'I cannot believe he is gone': Funeral planned for Brampton crash victim - Brampton Guardian

Tuesday, January 31, 2017

Pleaseeee be safe out there.” The funeral will be held at the Brampton Funeral Home, 10061 Chinguacousy Rd. Viewing is 11 a.m. to 1 p.m. and the service starts at 1 p.m. Meanwhile, Peel Regional Police Major Collision Bureau investigators are continuing to look for witnesses to the crash. Anyone with information can call them at 905-453-2121, ext. 3710. Let's block ads! (Why?)...

Let yourself go - Sidney Daily News (subscription)

Tuesday, January 24, 2017

Book Buzz, a book discussion group for adults, at 1 p.m. • New Knoxville Community Library hosts story time for children 3 to first grade at 3 p.m. Compiled by Patricia Ann Speelman. Submit items to [email protected] Please enable JavaScript to view the comments powered by Disqus. comments powered by Disqus Let's block ads! (Why?)...

Oscar Maillet - Hartford Courant

Thursday, April 12, 2018

Oscar Maillet 91 of Avon and Bouctouche New Brunswick Canada died at home with his loving family by his side on Saturday March 31 2018. He was born December 9 1926 and raised in St. Maurice N.B. Canada. He was the son of the late Firmin and Elise (Cormier) Maillet. Oscar married the former Ida Poirier on September 14 1948 in Dieppe N.B. Canada and relocated to Hartford in 1949. They moved to Avon in 1955. Oscar was a builder and developed Birch Ridge and Maillet Lane in New Hartford and built homes in the Avon Canton and Simsbury area until 1982 when an accident ended his career. Oscar was a communicant of St. Ann Church in Avon. He was a member of the Knights of Columbus Pius XII Council 4376 and past Grand Knight. Oscar attended many retreats at the lmmaculata Retreat House in Willimantic and the Holy Family Retreat House in Farmington. He was a member of LaRencontre belonged to the Avon Senior Center and was a member of the United Ostomy Association. Oscar enjoyed spending his summers in Bouctouche N.B. Canada and fishing...

Do-it-yourself casket kit adds life to New Brunswick woodworker's business -

Thursday, April 12, 2018

A New Brunswick woodworker has designed a “do-it-yourself” casket kit to alleviate funeral costs.Woodworker Jeremy Burrill of Fredericton says he is a no-nonsense kind of guy, which is likely why his business mantra sounds like it was taken straight from an old-fashioned country song. “Just bury me in a pine box,” said Burrill, who owns the Fiddlehead Casket Co.Story continues belowREAD MORE: Woman pulls casket for miles for mental health awarenessBurrill said he wanted to give people a simpler, cheaper and more environmentally friendly option for their end of life send offs.  He started handcrafting old-fashioned pine box coffins from his workshop in Fredericton, kind of like the ones used in the old west.“They are fastened with wooden dowels so there are no screws and no metal or anything in it,” Burrill said.The caskets sell for roughly $700 and even the bed lining is made of wood shavings. So so every part of the coffin is biodegradable. Over time,...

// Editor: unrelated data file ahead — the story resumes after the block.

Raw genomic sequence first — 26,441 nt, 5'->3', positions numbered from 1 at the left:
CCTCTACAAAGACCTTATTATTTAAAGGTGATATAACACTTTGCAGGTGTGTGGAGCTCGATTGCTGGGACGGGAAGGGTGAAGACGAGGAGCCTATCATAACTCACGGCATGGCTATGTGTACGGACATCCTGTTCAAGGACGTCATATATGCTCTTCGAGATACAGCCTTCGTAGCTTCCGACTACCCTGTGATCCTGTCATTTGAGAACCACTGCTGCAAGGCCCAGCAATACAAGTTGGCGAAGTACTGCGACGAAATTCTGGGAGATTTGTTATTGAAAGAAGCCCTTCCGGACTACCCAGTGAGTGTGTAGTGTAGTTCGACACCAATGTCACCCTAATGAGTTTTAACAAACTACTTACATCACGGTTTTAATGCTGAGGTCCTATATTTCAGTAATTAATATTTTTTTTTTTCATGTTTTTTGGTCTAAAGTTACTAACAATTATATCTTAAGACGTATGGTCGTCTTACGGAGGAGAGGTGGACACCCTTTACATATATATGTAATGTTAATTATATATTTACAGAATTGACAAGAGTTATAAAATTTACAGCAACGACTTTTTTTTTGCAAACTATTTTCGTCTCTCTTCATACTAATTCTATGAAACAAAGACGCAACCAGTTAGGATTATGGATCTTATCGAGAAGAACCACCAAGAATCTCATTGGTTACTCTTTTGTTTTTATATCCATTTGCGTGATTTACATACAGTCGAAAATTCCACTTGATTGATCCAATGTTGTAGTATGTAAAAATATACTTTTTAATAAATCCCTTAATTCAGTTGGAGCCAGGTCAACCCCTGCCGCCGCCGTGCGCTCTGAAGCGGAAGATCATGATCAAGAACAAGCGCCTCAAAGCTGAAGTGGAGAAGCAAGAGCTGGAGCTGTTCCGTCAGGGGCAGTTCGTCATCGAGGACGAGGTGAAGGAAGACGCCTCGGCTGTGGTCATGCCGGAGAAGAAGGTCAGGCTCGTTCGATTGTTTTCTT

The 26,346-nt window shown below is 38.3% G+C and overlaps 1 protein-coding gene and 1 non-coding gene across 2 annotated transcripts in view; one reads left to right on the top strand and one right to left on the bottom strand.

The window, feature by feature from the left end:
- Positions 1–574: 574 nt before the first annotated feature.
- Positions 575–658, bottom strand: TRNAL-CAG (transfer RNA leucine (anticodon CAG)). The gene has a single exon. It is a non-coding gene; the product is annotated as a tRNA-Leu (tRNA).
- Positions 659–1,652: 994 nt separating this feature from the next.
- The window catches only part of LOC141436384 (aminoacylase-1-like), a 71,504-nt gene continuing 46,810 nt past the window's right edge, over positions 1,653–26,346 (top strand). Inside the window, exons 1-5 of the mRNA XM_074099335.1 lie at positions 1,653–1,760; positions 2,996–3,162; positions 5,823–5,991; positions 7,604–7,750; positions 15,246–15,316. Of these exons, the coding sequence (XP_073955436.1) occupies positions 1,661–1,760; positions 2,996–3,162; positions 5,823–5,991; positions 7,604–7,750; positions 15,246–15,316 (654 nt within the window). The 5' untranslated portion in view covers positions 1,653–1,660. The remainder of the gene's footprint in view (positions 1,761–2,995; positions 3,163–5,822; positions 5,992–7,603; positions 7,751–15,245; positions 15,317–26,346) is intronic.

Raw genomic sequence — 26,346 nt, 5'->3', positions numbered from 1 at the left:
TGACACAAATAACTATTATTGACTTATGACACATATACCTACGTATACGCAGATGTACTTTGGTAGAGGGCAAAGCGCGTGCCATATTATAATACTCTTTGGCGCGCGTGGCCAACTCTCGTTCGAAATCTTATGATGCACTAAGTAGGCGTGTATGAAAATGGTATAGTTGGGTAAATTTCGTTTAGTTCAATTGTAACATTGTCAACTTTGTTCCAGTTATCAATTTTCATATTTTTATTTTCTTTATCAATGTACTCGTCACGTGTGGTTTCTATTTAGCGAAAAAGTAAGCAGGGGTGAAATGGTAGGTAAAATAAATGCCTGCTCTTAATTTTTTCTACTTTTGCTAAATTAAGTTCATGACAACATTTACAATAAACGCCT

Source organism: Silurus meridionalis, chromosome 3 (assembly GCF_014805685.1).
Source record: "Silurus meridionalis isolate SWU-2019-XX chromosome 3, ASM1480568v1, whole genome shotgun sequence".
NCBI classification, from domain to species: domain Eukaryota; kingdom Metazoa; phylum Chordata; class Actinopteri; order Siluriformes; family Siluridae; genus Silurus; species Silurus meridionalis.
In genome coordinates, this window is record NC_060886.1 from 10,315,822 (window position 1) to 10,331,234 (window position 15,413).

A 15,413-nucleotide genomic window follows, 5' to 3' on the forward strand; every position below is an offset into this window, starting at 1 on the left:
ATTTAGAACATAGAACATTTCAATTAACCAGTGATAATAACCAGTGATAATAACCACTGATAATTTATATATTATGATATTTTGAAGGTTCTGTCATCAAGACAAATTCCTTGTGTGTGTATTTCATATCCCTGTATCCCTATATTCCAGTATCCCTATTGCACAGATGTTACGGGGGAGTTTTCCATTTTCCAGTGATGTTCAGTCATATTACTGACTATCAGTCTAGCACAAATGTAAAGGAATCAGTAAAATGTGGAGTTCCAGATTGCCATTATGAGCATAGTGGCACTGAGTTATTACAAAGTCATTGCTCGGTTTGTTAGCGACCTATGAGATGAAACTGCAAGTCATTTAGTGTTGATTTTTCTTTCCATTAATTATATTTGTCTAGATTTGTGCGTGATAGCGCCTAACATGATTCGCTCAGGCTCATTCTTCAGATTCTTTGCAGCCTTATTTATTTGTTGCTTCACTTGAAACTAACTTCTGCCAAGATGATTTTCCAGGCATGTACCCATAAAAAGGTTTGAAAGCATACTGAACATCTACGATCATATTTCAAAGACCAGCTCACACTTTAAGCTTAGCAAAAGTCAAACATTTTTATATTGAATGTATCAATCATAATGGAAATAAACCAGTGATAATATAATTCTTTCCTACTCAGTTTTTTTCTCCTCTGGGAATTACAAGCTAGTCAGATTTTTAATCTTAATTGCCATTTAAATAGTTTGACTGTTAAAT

Brothers in arms: Ron and Ryan Anderson both survived tours in Afghanistan — but not PTSD -

Thursday, April 12, 2018

Maureen and Peter Anderson)Ron and Ryan Anderson were built for war.The brothers grew up in a military family, moving around the globe before settling near New Brunswick's Canadian Forces Base Gagetown. Their father, Peter, was a sergeant major.There was never any doubt that Ron and Ryan would follow in their father's footsteps. They grew up playing "army" and following their dad to work.Both enlisted as soon as they finished Grade 10. Their parents couldn't have been more proud."I figured it was a good life," Maureen said.Ron and Ryan quickly racked up tours in conflict zones: places like Croatia, Bosnia, Kosovo, Eritrea and, finally, Afghanistan. Ryan Anderson, in the middle, is pictured during his tour to Afghanistan. Years later, he'd spend hours telling his mother stories about his time fighting in the war.(Maureen and Peter Anderson)They were well-trained, reliable soldiers and the medals piled up. During his first tour in Afghanistan, Ron, the eldest, received a commendation for treating an injured Afghan child in the middle of a hostile crowd.Ron didn't hesitate when he was asked to deploy to Afghanistan a second time, his fifth tour in a combat zone.It was what he was trained to do.A mother's intuitionMaureen didn't want Ron to go back. He wasn't the same after coming home from the country the first time. Didn't he have enough tours under his belt?"I really didn't want him to go," she said. "I just had a bad feeling."The Andersons — Ron, Ryan, Peter and Maureen — smile on Ryan's wedding day. Maureen worried about her sons going to Afghanistan.(Maria Jose Burgos/CBC)But she didn't say anything. Ron was looking forward to being deployed.And it would be Ryan's first tour in Afghanistan. Ron was going to keep an eye on his younger brother.They didn't know the carnage that awaited them.On Easter Sunday in 2007, six Canadian soldiers were killed in a roadside bombing west of Kandahar City.Five of the six men were from the 2nd Battalion of the Royal Canadian Regiment at tight-knit CFB Gagetown, where the Anderson brothers were posted. They included Sgt. Donnie Lucas, one of Ron's close friends."It was the first men to be killed in our unit in a very long time," said Blair Williams, who was also in Afghanistan at the time.After the blast, Ryan was dispatched to the site, a job that may have seen him picking up his friends' remains.Days later, Ryan travelled in the light armoured vehicle carrying Lucas's casket in the ramp ceremony, held before a soldier's body is sent home.Soldiers carry a casket during a ramp ceremony for six soldiers killed in a blast on Easter Sunday in 2007. Many of the victims were Ron and Ryan Anderson's friends.(CBC)The scenes from that ceremony stuck with Ryan, according to Williams."It touched his heart. Another friend that's not going to get to go home."A harrowing weekTwo months later, on June 13, 2007, Ron was in the Afghan desert when his heart started pounding. He was sweating heavily and his body was vibrating.Ron went to the medic, and the doctor knew exactly what was happening. It was the soldier's first panic attack, and the first sign that something was very wrong."It was just after my buddies got blown up," a href="